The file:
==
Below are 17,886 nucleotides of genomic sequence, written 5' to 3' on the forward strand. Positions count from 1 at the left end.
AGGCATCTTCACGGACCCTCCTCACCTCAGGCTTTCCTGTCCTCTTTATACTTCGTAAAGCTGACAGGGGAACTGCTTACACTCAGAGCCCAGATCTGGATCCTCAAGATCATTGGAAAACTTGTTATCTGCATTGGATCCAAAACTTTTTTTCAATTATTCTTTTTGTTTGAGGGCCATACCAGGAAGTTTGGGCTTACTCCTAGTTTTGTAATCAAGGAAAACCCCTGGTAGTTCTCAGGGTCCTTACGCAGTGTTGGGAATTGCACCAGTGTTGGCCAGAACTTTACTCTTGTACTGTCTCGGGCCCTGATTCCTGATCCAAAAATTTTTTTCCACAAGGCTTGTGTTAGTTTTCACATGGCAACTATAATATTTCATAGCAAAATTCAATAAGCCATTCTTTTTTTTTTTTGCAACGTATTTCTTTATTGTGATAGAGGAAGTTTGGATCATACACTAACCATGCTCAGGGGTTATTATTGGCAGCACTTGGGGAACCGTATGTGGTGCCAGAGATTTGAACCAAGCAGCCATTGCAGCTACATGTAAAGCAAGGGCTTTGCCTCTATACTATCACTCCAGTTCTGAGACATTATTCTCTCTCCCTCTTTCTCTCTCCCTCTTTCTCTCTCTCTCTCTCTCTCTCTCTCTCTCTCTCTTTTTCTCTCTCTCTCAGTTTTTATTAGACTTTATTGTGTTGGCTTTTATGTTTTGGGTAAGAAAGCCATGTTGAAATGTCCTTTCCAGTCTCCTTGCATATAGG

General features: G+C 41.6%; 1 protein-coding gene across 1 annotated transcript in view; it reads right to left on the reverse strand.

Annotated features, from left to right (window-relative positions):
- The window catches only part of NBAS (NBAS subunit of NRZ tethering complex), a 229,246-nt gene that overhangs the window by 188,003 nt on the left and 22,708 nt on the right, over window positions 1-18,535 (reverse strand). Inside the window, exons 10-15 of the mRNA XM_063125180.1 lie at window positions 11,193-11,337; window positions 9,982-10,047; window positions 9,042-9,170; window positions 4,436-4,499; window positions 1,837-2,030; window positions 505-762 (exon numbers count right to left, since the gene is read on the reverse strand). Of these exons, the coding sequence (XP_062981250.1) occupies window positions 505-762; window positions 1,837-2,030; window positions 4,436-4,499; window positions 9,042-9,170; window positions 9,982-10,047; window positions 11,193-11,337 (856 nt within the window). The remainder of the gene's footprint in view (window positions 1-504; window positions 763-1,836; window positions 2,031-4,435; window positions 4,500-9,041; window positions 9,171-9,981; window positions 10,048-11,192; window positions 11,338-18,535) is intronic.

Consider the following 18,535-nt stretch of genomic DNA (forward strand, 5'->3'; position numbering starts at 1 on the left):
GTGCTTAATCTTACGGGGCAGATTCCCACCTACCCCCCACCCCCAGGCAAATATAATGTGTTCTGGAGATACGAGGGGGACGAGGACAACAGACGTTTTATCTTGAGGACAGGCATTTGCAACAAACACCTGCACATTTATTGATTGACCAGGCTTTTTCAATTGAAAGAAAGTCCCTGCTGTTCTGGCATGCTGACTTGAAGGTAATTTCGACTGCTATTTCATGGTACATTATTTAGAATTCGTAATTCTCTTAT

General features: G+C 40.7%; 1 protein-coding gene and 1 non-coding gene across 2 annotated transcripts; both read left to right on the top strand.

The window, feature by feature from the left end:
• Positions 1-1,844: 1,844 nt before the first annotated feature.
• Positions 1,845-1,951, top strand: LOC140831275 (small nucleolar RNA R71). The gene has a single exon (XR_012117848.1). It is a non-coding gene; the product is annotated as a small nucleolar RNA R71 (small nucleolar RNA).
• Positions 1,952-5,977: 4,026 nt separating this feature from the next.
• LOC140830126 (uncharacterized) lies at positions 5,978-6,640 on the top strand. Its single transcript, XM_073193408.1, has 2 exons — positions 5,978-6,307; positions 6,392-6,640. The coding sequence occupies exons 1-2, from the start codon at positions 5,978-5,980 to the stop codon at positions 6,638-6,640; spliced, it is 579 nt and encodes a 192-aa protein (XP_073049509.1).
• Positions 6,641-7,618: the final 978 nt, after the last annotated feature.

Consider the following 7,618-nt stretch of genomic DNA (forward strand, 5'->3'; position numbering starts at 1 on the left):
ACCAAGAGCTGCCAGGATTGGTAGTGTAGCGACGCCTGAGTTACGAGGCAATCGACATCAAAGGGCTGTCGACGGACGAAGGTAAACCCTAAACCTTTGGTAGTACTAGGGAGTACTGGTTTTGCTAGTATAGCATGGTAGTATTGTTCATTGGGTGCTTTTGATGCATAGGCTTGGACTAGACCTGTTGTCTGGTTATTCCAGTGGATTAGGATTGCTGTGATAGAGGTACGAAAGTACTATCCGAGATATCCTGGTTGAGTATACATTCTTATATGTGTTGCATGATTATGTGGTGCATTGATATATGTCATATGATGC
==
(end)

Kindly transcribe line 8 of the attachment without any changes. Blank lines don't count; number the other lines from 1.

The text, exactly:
General features: G+C 40.7%; 1 protein-coding gene and 1 non-coding gene across 2 annotated transcripts; both read left to right on the top strand.